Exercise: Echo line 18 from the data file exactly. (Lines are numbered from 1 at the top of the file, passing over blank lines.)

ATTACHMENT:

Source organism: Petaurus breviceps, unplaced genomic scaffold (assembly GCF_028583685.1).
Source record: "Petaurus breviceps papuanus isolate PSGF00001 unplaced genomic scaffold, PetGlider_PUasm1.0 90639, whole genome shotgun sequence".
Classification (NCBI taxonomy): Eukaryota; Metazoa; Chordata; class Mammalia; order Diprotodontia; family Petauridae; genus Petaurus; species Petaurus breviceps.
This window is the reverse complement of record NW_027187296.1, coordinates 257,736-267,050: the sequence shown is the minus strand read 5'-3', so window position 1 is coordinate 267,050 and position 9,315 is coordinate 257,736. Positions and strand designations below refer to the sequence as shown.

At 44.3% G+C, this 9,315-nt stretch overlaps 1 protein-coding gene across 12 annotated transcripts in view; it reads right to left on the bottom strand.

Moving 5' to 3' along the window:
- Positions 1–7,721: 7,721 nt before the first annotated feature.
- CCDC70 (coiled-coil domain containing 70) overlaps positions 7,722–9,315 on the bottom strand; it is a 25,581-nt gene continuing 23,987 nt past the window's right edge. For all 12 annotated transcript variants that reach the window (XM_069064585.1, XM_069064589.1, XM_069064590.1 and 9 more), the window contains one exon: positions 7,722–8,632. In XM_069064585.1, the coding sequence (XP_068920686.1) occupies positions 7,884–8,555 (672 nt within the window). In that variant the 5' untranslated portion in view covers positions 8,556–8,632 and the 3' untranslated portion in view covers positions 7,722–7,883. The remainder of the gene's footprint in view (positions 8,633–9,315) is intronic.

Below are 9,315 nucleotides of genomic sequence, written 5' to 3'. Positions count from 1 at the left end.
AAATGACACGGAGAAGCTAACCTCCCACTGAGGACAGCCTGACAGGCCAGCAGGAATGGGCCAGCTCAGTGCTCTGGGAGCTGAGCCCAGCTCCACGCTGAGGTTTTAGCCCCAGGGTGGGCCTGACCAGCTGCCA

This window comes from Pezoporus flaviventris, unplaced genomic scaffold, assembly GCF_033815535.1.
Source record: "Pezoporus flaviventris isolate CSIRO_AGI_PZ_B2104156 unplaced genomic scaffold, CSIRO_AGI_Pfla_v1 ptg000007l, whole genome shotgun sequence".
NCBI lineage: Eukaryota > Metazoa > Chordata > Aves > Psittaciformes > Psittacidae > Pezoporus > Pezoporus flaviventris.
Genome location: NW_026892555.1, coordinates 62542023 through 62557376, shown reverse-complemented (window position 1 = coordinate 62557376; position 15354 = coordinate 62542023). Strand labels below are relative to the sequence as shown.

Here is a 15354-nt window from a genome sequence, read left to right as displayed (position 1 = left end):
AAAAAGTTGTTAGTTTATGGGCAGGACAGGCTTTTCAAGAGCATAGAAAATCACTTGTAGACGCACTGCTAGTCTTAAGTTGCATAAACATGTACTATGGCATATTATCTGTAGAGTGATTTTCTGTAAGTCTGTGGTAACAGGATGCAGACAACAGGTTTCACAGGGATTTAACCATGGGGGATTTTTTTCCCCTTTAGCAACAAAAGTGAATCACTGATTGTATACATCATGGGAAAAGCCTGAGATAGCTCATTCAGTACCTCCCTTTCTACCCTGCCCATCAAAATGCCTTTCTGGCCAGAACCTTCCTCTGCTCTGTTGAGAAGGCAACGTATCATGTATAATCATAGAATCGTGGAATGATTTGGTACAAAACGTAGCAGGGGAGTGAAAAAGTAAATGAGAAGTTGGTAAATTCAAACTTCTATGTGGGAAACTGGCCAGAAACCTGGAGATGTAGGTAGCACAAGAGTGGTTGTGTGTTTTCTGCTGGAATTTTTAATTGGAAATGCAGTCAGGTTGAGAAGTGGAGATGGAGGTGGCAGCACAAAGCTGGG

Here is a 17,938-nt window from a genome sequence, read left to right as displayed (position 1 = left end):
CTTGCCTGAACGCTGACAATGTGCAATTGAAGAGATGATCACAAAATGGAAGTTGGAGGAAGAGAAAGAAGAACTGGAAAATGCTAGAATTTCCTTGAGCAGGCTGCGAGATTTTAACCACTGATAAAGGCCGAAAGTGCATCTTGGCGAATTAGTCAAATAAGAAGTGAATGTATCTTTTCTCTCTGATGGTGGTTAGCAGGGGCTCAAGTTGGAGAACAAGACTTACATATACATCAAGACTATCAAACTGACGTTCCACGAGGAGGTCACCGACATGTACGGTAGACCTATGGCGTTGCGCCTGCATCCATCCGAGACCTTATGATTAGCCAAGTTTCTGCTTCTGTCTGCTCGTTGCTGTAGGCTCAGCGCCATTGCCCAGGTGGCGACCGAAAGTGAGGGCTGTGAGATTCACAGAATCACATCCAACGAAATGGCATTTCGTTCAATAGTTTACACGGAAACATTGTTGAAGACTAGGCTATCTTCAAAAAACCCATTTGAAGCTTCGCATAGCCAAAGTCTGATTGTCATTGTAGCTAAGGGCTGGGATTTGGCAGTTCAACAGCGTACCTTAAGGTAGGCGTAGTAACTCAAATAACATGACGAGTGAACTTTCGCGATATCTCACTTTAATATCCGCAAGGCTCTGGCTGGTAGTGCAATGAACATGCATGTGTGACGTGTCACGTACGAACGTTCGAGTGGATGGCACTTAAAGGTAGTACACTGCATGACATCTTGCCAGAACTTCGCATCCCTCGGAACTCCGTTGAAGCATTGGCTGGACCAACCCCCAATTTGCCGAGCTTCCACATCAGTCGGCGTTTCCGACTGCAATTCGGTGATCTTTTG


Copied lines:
CTTGCCTGAACGCTGACAATGTGCAATTGAAGAGATGATCACAAAATGGAAGTTGGAGGAAGAGAAAGAAGAACTGGAAAATGCTAGAATTTCCTTGAGCAGGCTGCGAGATTTTAACCACTGATAAAGGCCGAAAGTGCATCTTGGCGAATTAGTCAAATAAGAAGTGAATGTATCTTTTCTCTCTGATGGTGGTTAGCAGGGGCTCAAGTTGGAGAACAAGACTTACATATACATCAAGACTATCAAACTGACGTTCCACGAGGAGGTCACCGACATGTACGGTAGACCTATGGCGTTGCGCCTGCATCCATCCGAGACCTTATGATTAGCCAAGTTTCTGCTTCTGTCTGCTCGTTGCTGTAGGCTCAGCGCCATTGCCCAGGTGGCGACCGAAAGTGAGGGCTGTGAGATTCACAGAATCACATCCAACGAAATGGCATTTCGTTCAATAGTTTACACGGAAACATTGTTGAAGACTAGGCTATCTTCAAAAAACCCATTTGAAGCTTCGCATAGCCAAAGTCTGATTGTCATTGTAGCTAAGGGCTGGGATTTGGCAGTTCAACAGCGTACCTTAAGGTAGGCGTAGTAACTCAAATAACATGACGAGTGAACTTTCGCGATATCTCACTTTAATATCCGCAAGGCTCTGGCTGGTAGTGCAATGAACATGCATGTGTGACGTGTCACGTACGAACGTTCGAGTGGATGGCACTTAAAGGTAGTACACTGCATGACATCTTGCCAGAACTTCGCATCCCTCGGAACTCCGTTGAAGCATTGGCTGGACCAACCCCCAATTTGCCGAGCTTCCACATCAGTCGGCGTTTCCGACTGCAATTCGGTGATCTTTTG